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I got an email from an English major the other day who was about to attend a career event at his university.  Here was his question:

“I am going to an event on Wednesday put on by Career Development called ‘Evening with Professionals.’  The goal of the event is to learn how to network with professionals in a casual setting and also to make connections for potential career opportunities.

“They told us to come prepared with short introductions that fill in the following sentence:  ‘Hello, my name is  _________ and I’m a senior ____ major looking into [insert field of work].’

“Maybe it’s just my misunderstanding about humanities’ relationship to the business world, but I have a bad feeling that I may get some raised eyebrows from potential employers when I say I’m an English major looking into project management or business analysis.  I’m going to…prepare a case for myself about why I’m qualified for such positions.  But in the meantime, do you have any quick thoughts on how I can present myself well at this event?”

Indeed.  Good instincts!  (And, I might mention, an excellent example of sizing up one’s audience in advance—something English majors are notoriously better at than their counterparts in so-called vocational majors, like business and technology.)

Employers are, alas, part of the problem—conditioned as they have become to scouting for a few majors and not considering the outstanding credentials English majors actually offer.  So announcing your major first will baffle some industry professionals.  What you don’t want is for a prospective employer to hear your major and think, “Oh, English major.  How nice for you.  Next candidate please!”

Save your major for later, and instead say what you want to do. You could say something like this:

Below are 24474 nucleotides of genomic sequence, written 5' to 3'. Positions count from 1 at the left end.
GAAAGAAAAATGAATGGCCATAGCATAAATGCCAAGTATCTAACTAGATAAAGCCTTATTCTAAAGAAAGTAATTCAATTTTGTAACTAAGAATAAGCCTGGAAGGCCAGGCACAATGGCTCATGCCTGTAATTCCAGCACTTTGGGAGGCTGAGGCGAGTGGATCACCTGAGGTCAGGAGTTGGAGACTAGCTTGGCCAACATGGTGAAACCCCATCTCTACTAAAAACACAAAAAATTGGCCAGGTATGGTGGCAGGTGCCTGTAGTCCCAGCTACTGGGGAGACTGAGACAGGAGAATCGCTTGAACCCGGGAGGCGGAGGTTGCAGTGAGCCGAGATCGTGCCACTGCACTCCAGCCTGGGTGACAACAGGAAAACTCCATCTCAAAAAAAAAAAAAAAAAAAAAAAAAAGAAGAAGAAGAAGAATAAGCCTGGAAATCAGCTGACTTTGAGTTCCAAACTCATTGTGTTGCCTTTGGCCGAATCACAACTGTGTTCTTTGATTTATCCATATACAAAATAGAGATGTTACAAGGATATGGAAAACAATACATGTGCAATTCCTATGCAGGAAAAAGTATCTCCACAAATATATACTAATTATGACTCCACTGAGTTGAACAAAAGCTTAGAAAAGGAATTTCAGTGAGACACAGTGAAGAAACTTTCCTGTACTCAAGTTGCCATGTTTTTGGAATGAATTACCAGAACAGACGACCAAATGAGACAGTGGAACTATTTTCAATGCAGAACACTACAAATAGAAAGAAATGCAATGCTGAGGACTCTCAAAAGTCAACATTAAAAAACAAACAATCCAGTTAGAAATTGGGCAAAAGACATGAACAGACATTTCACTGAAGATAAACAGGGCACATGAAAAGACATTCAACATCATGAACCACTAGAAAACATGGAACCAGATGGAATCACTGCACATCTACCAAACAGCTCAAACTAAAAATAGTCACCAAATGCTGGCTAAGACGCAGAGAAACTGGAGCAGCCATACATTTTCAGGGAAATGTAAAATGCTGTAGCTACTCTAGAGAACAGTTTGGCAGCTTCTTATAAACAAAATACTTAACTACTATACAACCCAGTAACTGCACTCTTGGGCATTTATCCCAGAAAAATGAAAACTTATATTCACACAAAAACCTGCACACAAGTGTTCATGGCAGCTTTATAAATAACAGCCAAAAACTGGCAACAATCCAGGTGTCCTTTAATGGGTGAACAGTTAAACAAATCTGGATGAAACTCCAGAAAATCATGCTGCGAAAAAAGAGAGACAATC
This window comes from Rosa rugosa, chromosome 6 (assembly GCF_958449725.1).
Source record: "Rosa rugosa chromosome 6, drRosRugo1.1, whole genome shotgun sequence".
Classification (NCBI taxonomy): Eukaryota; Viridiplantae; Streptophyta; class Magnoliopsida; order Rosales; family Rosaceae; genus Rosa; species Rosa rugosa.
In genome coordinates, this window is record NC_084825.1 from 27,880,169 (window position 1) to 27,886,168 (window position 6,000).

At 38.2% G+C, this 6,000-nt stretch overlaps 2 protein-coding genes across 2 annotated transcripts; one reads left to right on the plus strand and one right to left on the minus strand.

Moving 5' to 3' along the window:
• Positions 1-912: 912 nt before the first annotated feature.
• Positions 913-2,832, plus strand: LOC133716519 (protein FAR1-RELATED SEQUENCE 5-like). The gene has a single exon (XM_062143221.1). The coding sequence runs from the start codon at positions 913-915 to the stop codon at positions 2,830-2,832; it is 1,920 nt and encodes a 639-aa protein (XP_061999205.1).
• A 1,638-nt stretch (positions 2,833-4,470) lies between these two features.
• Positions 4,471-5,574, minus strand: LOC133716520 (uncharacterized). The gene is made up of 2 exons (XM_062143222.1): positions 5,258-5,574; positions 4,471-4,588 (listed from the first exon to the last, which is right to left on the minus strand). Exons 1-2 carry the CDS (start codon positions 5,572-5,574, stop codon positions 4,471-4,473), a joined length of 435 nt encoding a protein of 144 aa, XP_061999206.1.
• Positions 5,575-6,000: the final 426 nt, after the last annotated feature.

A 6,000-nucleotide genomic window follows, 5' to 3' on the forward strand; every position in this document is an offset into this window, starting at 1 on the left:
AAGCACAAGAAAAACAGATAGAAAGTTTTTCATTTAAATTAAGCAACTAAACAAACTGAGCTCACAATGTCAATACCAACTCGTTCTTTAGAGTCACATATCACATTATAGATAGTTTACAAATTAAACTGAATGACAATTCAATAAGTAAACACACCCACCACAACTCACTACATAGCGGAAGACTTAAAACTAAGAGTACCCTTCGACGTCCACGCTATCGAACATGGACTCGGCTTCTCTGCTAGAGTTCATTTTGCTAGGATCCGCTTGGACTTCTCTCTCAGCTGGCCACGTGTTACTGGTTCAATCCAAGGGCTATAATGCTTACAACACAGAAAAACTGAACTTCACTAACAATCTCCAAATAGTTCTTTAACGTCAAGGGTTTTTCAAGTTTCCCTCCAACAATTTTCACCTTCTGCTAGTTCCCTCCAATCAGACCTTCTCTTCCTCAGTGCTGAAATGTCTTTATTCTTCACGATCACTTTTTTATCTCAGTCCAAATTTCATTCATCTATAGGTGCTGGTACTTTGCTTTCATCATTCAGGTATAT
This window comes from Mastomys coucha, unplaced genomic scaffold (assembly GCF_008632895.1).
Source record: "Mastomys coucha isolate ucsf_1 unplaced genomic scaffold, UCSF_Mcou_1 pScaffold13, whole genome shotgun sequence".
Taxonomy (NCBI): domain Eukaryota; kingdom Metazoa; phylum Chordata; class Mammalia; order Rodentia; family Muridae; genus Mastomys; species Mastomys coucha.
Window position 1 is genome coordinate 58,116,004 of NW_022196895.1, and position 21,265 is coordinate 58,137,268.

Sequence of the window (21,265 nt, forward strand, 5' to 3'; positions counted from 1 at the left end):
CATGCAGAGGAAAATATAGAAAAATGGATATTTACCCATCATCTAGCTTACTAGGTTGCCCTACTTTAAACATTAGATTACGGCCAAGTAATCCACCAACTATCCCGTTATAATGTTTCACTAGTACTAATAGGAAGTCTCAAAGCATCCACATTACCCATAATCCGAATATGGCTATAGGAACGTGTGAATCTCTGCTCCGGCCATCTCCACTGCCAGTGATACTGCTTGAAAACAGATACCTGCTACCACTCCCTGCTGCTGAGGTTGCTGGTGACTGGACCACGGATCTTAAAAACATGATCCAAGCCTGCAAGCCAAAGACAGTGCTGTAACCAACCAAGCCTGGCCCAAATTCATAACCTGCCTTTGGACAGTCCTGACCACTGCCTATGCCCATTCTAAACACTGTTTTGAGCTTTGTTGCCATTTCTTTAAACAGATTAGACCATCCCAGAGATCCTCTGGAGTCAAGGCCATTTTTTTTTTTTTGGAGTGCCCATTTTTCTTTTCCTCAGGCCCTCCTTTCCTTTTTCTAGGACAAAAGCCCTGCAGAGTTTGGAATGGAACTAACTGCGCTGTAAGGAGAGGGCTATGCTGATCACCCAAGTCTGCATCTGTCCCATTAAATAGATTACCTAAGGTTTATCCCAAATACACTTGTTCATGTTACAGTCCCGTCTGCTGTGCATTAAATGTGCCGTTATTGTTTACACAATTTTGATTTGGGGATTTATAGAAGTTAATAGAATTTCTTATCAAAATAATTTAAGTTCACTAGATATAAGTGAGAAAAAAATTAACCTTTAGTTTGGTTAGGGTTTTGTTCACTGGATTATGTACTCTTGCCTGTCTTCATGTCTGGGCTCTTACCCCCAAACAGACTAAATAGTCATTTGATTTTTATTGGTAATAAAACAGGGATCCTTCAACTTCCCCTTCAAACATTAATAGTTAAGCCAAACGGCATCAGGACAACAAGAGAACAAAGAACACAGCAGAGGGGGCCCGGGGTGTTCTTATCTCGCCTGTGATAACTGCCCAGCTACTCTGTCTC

“Hi, I’m interested in business analysis, helping businesses to become more efficient, to analyze and document how things work.  Many people don’t realize that analytical skills and communication are what we specialize in, those of us who study the liberal arts.  We manage qualitative information, study global cultures, and analyze behavior and motivation.  That’s what I’ve done as an English major.”

Or

“Hi, I’m interested in project management, not that I’m ready to start managing a project today immediately, but I’d like to work towards that goal by participating on project teams.  I can contribute to projects in a variety of ways—analysis, research, documentation, or administrative tasks.  Majoring in English has prepared me in all of these ways.”

Modify accordingly, of course, to make sure what you say really reflects your actual educational experience, but to the extent you can include global, culture, foreign language mastery, analytical skills, understanding human motivation, and good writing abilities—do so.

As the conversation progresses, you could point out that better writing skills reduce business expense.  See my blog post called “The ROI on Better Writing” (ROI = Return on Investment).  In these economic times, anything you can do to reduce expenses or improve revenue will be well-received.

3 thoughts on “English Majors at Career Events

  1. Great topic, once again. I am just playing devil’s advocate here but why do you believe English majors would be better at sizing up their audience than people in business or technology? I’m not sure I see that particular connection…

  2. Because English majors study subtext and character motivation. Studying literature is, in part, about observing characters’ behaviors and figuring out why they do that, what underlying emotions, agendas, and questions lurk beneath the action. The student who asked the question about whether prospective employers might wonder about an English major’s interest in business is doing the same thing, though on a simpler level, taking time to think through how someone else is likelly to think, feel, and react.

    Of course I’m generalizing–I’m sure there are business majors (I’ve met some!) who are better at this than some English majors. But I’m sure that studying literature for a few years fortifies one’s understanding of people and helps to develop empathy.

  3. I wish I could’ve had this on hand 2 months ago at my school’s career fair ! I definitely got those confused looks from employers when I told them my major (I attend North Carolina A&T and more emphasis is put on engineering and IT majors than any other) . I did stress analysis and research as part of what I was interested in but it was a little disheartening since most conversations started with, “Well we don’t really have anything for English majors…”

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